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You probably know Brazil is famous for its elaborate celebration of Carnival (Feb. 17 to 22). In Rio de Janeiro alone, two million people gather in the streets daily for nonstop dancing, singing, music, and parades.

Brazil’s New Year celebrations, filled with music, dance, ritual, and fun, have a special flair you won’t find anywhere else.

Brazil’s population, among the world’s most ethnically and culturally diverse, creates a dramatic combination of traditions from Portuguese, African, and Amerindian indigenous peoples, with more contributions from huge numbers of immigrants from every continent.

Parties start on Dec. 27 and go on through Jan. 1 and emphasize live music and fireworks.

From African cultures, coastal residents may honor Lemanja (called Yemoja in Yoruba). The mother of the water and protector of fishermen and children, Lemanja is honored by throwing flowers into the ocean. Gifts can be thrown into the ocean, but if one floats back, your offering has been rejected.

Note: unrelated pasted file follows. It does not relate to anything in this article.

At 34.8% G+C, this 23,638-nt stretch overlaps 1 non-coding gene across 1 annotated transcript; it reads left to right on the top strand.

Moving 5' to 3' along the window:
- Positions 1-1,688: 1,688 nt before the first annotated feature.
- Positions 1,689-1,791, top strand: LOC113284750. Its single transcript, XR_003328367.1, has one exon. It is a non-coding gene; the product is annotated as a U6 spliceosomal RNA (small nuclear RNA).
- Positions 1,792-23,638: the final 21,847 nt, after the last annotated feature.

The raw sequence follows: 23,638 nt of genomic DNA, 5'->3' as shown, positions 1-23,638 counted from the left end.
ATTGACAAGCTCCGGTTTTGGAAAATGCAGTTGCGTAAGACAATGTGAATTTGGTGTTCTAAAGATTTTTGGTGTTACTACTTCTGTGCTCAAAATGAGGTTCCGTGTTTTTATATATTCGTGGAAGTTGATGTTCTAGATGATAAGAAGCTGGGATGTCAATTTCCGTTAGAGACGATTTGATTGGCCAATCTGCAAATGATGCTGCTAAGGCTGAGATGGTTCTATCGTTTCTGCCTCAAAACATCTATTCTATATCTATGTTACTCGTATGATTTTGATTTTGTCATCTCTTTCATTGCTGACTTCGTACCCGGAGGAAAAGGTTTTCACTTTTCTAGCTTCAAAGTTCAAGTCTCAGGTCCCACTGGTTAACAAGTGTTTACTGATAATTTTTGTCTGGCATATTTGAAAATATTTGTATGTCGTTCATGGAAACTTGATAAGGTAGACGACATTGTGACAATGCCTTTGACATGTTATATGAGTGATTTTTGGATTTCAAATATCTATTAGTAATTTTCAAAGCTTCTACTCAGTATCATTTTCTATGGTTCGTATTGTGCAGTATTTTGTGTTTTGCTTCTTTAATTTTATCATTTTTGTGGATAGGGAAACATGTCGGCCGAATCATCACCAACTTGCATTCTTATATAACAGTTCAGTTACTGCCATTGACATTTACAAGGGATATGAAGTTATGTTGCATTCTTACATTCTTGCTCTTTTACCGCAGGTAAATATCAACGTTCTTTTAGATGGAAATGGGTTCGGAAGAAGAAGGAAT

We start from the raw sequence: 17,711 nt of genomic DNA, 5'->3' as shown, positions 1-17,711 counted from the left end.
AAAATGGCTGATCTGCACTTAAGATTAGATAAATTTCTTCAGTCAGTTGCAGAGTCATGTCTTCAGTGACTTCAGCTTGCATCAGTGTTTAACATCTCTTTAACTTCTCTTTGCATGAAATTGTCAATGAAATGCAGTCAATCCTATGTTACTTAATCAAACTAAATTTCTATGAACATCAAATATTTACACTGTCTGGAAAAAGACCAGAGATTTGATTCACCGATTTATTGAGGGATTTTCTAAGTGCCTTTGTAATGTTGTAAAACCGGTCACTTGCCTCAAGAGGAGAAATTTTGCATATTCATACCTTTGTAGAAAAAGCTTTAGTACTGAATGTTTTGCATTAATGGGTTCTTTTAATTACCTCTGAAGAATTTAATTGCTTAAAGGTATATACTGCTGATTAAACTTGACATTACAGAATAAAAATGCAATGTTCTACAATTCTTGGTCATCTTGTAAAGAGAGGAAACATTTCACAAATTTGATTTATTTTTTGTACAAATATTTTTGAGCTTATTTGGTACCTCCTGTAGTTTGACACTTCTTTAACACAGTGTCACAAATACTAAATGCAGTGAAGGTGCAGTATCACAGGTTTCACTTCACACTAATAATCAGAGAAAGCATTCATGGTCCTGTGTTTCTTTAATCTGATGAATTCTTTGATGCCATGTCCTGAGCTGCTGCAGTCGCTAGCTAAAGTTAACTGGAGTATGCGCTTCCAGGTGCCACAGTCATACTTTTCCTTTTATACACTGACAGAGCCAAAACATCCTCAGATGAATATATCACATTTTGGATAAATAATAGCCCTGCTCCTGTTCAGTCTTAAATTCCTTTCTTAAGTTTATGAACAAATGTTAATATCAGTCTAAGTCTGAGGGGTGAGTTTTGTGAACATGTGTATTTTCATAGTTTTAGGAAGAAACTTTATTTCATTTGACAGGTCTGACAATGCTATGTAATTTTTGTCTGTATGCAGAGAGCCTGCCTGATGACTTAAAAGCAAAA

From European tradition, some put a bay leaf (a priest’s leaf) and a banknote in their wallets, leaving them together all year until the following New Year’s Eve, when they give the money to someone and throw the leaf into the sea or river for good luck.

Brazilians wear white clothing for luck at the New Year, along with colorful underwear. Red brings love; yellow gives you money; blue, friendship; green, health; and purple, inspiration.

Finally, there is the tradition of the seven waves, a Umbanda (Afro-Brazilian) tradition. When the clock strikes midnight, revelers head into the ocean and jump seven waves. Make a wish on each wave as you shout, “Happy New Year!” You might also eat seven grapes for abundance and seven pomegranate seeds for money.

In their spin on Italian customs, Brazilians often eat lentils and rice right after midnight. They may wash it down with three sips of sparkling wine, another European import, with a wish for every sip.



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